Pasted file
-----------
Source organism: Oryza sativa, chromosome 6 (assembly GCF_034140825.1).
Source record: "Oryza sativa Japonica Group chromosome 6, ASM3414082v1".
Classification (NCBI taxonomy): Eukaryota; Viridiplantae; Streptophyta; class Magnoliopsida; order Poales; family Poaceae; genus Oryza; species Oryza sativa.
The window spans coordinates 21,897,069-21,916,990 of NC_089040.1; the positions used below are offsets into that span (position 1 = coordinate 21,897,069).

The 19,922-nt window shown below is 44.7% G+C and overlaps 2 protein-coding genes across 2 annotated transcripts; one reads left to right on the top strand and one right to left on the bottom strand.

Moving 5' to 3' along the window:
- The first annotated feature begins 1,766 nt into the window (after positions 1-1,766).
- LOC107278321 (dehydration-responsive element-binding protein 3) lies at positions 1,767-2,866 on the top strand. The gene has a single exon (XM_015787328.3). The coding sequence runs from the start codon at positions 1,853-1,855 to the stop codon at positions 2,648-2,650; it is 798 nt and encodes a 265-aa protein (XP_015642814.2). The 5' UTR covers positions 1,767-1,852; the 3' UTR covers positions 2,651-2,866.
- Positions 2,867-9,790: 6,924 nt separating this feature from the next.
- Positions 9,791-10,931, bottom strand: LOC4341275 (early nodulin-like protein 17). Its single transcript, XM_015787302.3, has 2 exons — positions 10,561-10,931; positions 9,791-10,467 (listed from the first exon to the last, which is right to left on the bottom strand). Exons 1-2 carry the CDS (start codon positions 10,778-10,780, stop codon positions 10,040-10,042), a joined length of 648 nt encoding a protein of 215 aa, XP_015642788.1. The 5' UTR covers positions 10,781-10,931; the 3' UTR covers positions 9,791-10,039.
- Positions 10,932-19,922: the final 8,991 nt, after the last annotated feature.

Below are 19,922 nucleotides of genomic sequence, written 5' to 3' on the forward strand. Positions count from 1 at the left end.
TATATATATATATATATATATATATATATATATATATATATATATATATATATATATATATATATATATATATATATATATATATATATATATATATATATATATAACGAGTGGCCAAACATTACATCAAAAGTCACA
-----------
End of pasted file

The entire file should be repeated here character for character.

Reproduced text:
Source organism: Oryza sativa, chromosome 6 (assembly GCF_034140825.1).
Source record: "Oryza sativa Japonica Group chromosome 6, ASM3414082v1".
Classification (NCBI taxonomy): Eukaryota; Viridiplantae; Streptophyta; class Magnoliopsida; order Poales; family Poaceae; genus Oryza; species Oryza sativa.
The window spans coordinates 21,897,069-21,916,990 of NC_089040.1; the positions used below are offsets into that span (position 1 = coordinate 21,897,069).

The 19,922-nt window shown below is 44.7% G+C and overlaps 2 protein-coding genes across 2 annotated transcripts; one reads left to right on the top strand and one right to left on the bottom strand.

Moving 5' to 3' along the window:
- The first annotated feature begins 1,766 nt into the window (after positions 1-1,766).
- LOC107278321 (dehydration-responsive element-binding protein 3) lies at positions 1,767-2,866 on the top strand. The gene has a single exon (XM_015787328.3). The coding sequence runs from the start codon at positions 1,853-1,855 to the stop codon at positions 2,648-2,650; it is 798 nt and encodes a 265-aa protein (XP_015642814.2). The 5' UTR covers positions 1,767-1,852; the 3' UTR covers positions 2,651-2,866.
- Positions 2,867-9,790: 6,924 nt separating this feature from the next.
- Positions 9,791-10,931, bottom strand: LOC4341275 (early nodulin-like protein 17). Its single transcript, XM_015787302.3, has 2 exons — positions 10,561-10,931; positions 9,791-10,467 (listed from the first exon to the last, which is right to left on the bottom strand). Exons 1-2 carry the CDS (start codon positions 10,778-10,780, stop codon positions 10,040-10,042), a joined length of 648 nt encoding a protein of 215 aa, XP_015642788.1. The 5' UTR covers positions 10,781-10,931; the 3' UTR covers positions 9,791-10,039.
- Positions 10,932-19,922: the final 8,991 nt, after the last annotated feature.

Below are 19,922 nucleotides of genomic sequence, written 5' to 3' on the forward strand. Positions count from 1 at the left end.
TATATATATATATATATATATATATATATATATATATATATATATATATATATATATATATATATATATATATATATATATATATATATATATATATATATATATAACGAGTGGCCAAACATTACATCAAAAGTCACA